Category Archives for "Project Organization"

89: Level Up Your Production Quality Through Hiring (Remote) Session Musicians

89: Level Up Your Production Quality Through Hiring (Remote) Session Musicians

Hiring amazing session musicians can take your productions to the next level or even save sessions that would otherwise lead to very poor results.  

 Also, as a self-recording musician you might be in a perfect position to offer playing on other people's records! If you're a great player AND a skilled recording engineer, maybe a session musician career might be a path you'd want to explore.

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84: Organize Your Projects Like A Pro

What does your typical project layout look like? 

  • Which colors do you use on which tracks? 
  • What about the routing and your bus structure?
  • How do you make sure you never lose any takes?
  • How do you keep track of all the magic moments happening in a session, so that you can move on quickly and then reliably come back to find them?
  • How do you navigate your session quickly and switch between tasks?
  • What about going back to previous stages of the session, archiving files and accessing mixes, stems, masters, demos etc quickly and everywhere?
If you don't have a good answer to any of these questions, this episode is for you.

Listen now and learn to set up your session and workflow like a pro!

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74: Interview Episode With Grammy Nominated Producer And Mix Engineer Jacob Hansen

Jacob Hansen

Jacob Hansen Is Joining Us For This Episode!

Jacob has worked with some of the biggest names in metal and alternative music. He's produced and or mixed records for bands like Volbeat, Amaranthe, The Black Dahlia Murder, Heaven Shall Burn, Evergrey, Fleshgod Apocalypse, Primal Fear and many many more. 

We're getting to pick Jacob's brain and talk about

  • DIY recording
  • getting amazing guitar tones
  • mixing records remotely
  • reamping
  • the most common home studio pitfalls
  • guitar tuning
  • workflow and efficiency
  • communication
  • collaboration best practices
  • the future of (home) recording
  • evertune bridges
  • amp sims and Kempers

among many other things.


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Different Parts, Different Mics

Different Parts, Different Mics
Daily Blog - July 8th 2021

Who said you should use one microphone for the whole song, let alone the whole record? In fact, there's often a good reason to use different mics for different parts.

Different Parts, Different Mics
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#72: Speed Writing Challenge: Record A Brand-New Demo After Every Session

Today we have a challenge for you that will help you learn and grow faster than ever before:

Write a new song each jam. Record what you have at the end of the jam, no matter what. That's right: Schedule your next 5 practice/jam/writing sessions with your band or alone, then write a brand-new song after every session and record a demo version of it. 

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One Song At A Time…

Daily Blog - June 29th 2021

...is a good release strategy, but does it also make sense to work on one song at a time in the production, mixing and mastering process?

One Song At A Time…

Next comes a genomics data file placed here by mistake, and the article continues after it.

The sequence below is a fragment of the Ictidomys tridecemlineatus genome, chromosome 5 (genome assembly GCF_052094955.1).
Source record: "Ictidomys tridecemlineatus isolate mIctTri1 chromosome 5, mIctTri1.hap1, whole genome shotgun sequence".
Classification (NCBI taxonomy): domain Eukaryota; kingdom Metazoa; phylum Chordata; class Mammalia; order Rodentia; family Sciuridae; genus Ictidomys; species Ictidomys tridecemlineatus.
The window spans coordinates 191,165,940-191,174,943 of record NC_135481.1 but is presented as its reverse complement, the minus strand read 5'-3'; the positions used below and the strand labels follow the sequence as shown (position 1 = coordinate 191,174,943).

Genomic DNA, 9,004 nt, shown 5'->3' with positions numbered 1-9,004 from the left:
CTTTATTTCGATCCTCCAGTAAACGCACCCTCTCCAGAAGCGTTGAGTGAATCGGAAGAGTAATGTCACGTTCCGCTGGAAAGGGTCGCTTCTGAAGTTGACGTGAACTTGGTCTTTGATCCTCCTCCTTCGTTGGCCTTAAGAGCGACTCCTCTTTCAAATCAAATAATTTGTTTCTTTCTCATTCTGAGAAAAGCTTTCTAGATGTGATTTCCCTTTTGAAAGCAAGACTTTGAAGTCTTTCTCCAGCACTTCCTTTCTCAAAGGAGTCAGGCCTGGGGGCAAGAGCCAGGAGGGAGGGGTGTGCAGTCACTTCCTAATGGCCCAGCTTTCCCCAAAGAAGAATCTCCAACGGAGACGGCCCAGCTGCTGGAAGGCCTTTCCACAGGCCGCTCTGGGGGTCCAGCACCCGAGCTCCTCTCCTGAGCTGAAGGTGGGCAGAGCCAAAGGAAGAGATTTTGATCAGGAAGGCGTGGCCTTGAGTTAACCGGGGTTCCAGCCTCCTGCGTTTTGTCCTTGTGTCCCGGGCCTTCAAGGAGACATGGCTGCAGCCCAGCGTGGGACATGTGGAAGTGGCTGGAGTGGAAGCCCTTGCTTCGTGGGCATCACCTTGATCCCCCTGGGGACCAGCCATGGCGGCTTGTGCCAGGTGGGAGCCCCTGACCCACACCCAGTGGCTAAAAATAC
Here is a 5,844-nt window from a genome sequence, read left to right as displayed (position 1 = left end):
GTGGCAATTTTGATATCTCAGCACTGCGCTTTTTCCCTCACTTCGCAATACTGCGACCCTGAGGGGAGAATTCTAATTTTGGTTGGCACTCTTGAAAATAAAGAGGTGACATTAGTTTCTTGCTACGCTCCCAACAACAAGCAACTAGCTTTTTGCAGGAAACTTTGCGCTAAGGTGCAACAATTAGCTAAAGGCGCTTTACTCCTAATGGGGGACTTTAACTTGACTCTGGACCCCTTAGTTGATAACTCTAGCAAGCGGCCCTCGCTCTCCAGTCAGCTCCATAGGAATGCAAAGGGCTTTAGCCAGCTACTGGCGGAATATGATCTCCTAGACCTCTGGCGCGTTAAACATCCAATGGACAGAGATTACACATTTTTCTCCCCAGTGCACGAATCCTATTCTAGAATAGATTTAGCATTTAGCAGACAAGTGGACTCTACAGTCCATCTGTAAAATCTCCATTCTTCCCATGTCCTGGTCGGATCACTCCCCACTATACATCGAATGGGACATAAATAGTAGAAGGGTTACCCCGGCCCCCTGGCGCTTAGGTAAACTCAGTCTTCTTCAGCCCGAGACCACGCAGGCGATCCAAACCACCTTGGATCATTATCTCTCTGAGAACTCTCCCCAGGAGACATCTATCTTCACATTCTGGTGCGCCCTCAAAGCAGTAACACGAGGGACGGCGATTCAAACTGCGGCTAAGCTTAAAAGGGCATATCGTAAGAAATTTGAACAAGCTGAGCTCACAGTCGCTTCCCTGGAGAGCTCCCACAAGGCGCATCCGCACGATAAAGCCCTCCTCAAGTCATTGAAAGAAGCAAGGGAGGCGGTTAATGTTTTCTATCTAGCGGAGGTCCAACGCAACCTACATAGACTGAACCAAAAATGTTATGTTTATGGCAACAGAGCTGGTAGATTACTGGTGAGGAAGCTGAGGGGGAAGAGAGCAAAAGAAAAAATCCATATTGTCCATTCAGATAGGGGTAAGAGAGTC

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You Gotta Love Your DAW

Daily Blog - June 28th 2021

I don't care which DAW you use. What you use doesn't matter to me. But it definitely matters to you. And you should take that decision seriously.

You Gotta Love Your DAW
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A DI Signal, A Mic, One Stereo Track

Daily Blog - June 23nd 2021

You're probably recording each of your inputs to a mono track, right? Try this trick next time you're recording a DI signal with a mic.

A DI Signal, A Mic, One Stereo Track

Record The DI And The Mic To One Stereo Track

So you'll end up having the DI on one side and the mic on the other side. That seems weird, right? Hear me out, please.

If you now insert a plugin that let's you solo one side, or ideally blend (pan) between the two and then switch the plugin's output to mono, you'll be able to hear the DI, or the amp or a blend of the two, depending on how you set the plugin. 

It will all be mono, as usual, coming out of the middle, so you can use the channel pan knob, as always, to place it in the stereo field of your mix.

And in many DAWs it can all be done with stock plugins.

Why all of that?

Because you don't have to group tracks any longer to prevent editing mistakes, everything will stay perfectly in phase and you can easily switch back and forth or blend tracks that belong together in a much more manageable session. Less faders, less pan knobs, smaller chance for errors. 

Trust me, try to wrap your head around it and you'll love it.


PS: If you're looking for an amazing community to get feedback from and provide your own expertise for, check out The Self-Recording Band Community. It's 100% free and can be the growth accelerator you've been missing all the time.

PPS: Downloading one of our free guides and joining our email list is also a great way to connect with your peers, as we will invite you to events and keep you in the loop about what's going on in our community. We just had an amazing video meetup last weekend and together we helped 5 people improve their recordings, arrangements and mixes by listening and giving collective feedback live on the call. Join us now!

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